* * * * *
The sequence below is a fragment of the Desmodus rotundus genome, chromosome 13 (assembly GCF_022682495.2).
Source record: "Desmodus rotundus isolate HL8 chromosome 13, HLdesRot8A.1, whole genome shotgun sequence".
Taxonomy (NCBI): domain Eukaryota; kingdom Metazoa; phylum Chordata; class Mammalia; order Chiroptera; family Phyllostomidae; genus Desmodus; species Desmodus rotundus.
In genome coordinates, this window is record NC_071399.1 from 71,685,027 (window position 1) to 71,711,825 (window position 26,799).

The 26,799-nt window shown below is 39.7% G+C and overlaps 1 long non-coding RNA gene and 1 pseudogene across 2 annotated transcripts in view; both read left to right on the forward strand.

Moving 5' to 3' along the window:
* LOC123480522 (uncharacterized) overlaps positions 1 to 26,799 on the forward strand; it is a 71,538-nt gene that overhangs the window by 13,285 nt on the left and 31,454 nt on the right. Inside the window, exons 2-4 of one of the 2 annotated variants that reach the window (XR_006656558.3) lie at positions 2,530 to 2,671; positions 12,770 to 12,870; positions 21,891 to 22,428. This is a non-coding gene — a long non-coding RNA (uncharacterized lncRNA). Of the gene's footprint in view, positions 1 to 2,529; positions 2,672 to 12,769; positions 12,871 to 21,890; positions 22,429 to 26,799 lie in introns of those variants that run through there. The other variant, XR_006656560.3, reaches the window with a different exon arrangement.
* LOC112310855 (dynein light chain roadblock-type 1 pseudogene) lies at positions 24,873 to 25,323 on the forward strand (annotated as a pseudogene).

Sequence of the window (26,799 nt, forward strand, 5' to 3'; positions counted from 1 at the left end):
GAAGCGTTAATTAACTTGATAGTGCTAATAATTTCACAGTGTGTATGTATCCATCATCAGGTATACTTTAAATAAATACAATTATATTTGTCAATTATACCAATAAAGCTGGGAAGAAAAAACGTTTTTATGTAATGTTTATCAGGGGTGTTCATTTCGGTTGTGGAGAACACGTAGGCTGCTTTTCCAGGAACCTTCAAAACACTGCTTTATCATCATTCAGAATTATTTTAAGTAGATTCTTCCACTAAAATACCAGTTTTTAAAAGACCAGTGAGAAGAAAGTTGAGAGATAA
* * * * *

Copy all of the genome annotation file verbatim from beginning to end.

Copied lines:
The sequence below is a fragment of the Desmodus rotundus genome, chromosome 13 (assembly GCF_022682495.2).
Source record: "Desmodus rotundus isolate HL8 chromosome 13, HLdesRot8A.1, whole genome shotgun sequence".
Taxonomy (NCBI): domain Eukaryota; kingdom Metazoa; phylum Chordata; class Mammalia; order Chiroptera; family Phyllostomidae; genus Desmodus; species Desmodus rotundus.
In genome coordinates, this window is record NC_071399.1 from 71,685,027 (window position 1) to 71,711,825 (window position 26,799).

The 26,799-nt window shown below is 39.7% G+C and overlaps 1 long non-coding RNA gene and 1 pseudogene across 2 annotated transcripts in view; both read left to right on the forward strand.

Moving 5' to 3' along the window:
* LOC123480522 (uncharacterized) overlaps positions 1 to 26,799 on the forward strand; it is a 71,538-nt gene that overhangs the window by 13,285 nt on the left and 31,454 nt on the right. Inside the window, exons 2-4 of one of the 2 annotated variants that reach the window (XR_006656558.3) lie at positions 2,530 to 2,671; positions 12,770 to 12,870; positions 21,891 to 22,428. This is a non-coding gene — a long non-coding RNA (uncharacterized lncRNA). Of the gene's footprint in view, positions 1 to 2,529; positions 2,672 to 12,769; positions 12,871 to 21,890; positions 22,429 to 26,799 lie in introns of those variants that run through there. The other variant, XR_006656560.3, reaches the window with a different exon arrangement.
* LOC112310855 (dynein light chain roadblock-type 1 pseudogene) lies at positions 24,873 to 25,323 on the forward strand (annotated as a pseudogene).

Sequence of the window (26,799 nt, forward strand, 5' to 3'; positions counted from 1 at the left end):
GAAGCGTTAATTAACTTGATAGTGCTAATAATTTCACAGTGTGTATGTATCCATCATCAGGTATACTTTAAATAAATACAATTATATTTGTCAATTATACCAATAAAGCTGGGAAGAAAAAACGTTTTTATGTAATGTTTATCAGGGGTGTTCATTTCGGTTGTGGAGAACACGTAGGCTGCTTTTCCAGGAACCTTCAAAACACTGCTTTATCATCATTCAGAATTATTTTAAGTAGATTCTTCCACTAAAATACCAGTTTTTAAAAGACCAGTGAGAAGAAAGTTGAGAGATAA